Let us take Rees’ Putto series, which had a working title of “Monsters.” Even that title is a stretch—there is too much object-ness about them. The lack of eyes or a head puts the viewer into unfamiliar territory. Can something be monstrous that has no discerning intelligence, or even more frightening, too many consciousnesses fighting for power inside one body?
The first part of the creature we notice in Putto 2x2x4 (2005) are the legs that uncross and begin to stand, as the two large fingers affixed to the torso momentarily act like insect antennae. But then the legs cause the two fingers to rear up, and suddenly we catch a glimpse of an antlered creature. We can’t call it anything more than that—it has already, within the space of fifteen seconds, morphed into several hybrids. The four “legs” (possible of a human, possible of a table) now hoisted in the air, it walks around, like some blind monster. Then immediately after, the monster tries to find its balance, realizes that it’s made up of too many minds. At forty seconds, the torso is horizontal, in danger of being torn apart by its two halves. Cautiously, they try to walk in unison, but then when the fingers bend down to gain more leverage, the object half now catapults the human half into the air. It struts around, balancing fingers and legs while also turning into an alien life form. When the tables are turned (a bit literally), the monster becomes a lovely, leaping antlered thing.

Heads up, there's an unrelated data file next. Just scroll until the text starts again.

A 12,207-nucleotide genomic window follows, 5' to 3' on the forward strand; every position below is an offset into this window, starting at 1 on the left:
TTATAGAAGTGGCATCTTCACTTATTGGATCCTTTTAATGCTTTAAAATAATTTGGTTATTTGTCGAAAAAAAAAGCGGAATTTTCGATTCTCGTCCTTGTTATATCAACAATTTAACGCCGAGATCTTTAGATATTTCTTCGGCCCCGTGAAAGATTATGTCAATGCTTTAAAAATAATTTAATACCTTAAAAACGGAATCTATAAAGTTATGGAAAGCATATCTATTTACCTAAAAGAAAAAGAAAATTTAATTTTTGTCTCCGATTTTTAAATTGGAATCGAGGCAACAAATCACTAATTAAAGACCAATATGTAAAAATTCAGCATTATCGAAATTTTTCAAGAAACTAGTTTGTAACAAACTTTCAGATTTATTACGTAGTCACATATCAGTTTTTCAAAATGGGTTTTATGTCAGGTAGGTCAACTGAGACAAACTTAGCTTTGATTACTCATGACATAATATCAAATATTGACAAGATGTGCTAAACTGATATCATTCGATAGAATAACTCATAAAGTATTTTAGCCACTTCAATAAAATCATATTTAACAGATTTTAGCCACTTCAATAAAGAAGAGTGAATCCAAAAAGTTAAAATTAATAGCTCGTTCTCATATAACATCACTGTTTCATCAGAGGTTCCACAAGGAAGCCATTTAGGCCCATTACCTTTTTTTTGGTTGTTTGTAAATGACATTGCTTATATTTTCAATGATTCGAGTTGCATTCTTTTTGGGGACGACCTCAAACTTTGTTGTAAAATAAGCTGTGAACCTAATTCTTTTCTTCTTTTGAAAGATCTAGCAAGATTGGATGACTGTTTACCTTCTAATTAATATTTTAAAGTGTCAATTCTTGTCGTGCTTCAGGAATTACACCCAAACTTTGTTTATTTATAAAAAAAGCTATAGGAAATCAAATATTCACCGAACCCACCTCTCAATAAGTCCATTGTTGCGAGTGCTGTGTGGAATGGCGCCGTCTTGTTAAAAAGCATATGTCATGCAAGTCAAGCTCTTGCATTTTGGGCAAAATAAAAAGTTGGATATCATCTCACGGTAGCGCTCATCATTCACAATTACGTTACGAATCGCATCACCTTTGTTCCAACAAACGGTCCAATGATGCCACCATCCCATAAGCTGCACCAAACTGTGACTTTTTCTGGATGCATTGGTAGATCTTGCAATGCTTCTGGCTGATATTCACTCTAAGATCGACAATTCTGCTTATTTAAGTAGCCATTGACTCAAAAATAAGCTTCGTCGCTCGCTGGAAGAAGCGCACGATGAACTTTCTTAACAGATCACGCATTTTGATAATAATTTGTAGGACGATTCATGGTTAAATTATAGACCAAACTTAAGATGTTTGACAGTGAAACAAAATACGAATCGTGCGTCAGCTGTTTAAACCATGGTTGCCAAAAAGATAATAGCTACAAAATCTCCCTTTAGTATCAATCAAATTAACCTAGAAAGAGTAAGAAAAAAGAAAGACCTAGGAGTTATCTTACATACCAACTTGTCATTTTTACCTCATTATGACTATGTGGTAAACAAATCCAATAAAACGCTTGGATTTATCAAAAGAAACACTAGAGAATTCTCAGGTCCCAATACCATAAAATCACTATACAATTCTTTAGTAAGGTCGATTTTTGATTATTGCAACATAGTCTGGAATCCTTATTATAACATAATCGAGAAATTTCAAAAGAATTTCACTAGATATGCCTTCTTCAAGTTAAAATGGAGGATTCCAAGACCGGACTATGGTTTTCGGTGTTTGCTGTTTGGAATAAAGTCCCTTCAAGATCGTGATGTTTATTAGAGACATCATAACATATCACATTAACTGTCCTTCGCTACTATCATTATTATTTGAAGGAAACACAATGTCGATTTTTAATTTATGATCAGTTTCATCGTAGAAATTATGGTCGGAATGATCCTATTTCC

The more times one watches the video, more creatures seems to erupt from the sculpture and we are caught in the endless dance and struggle between nature, humans, and the realm of objects to which we enslave ourselves to. The grotesque likes to upend hierarchies; it wishes to bring us, ultimately, back into a sense of balance. Rees’ use of 3-D technology also simultaneously questions our relationship with objects—how we try to “grow” emotionally through ownership of “things” or how we rationalize such detrimental relationships. By given the object back its power, Rees momentarily shocks us into realizing that ownership is illusion. Often, we are the ones being “owned” and mastered.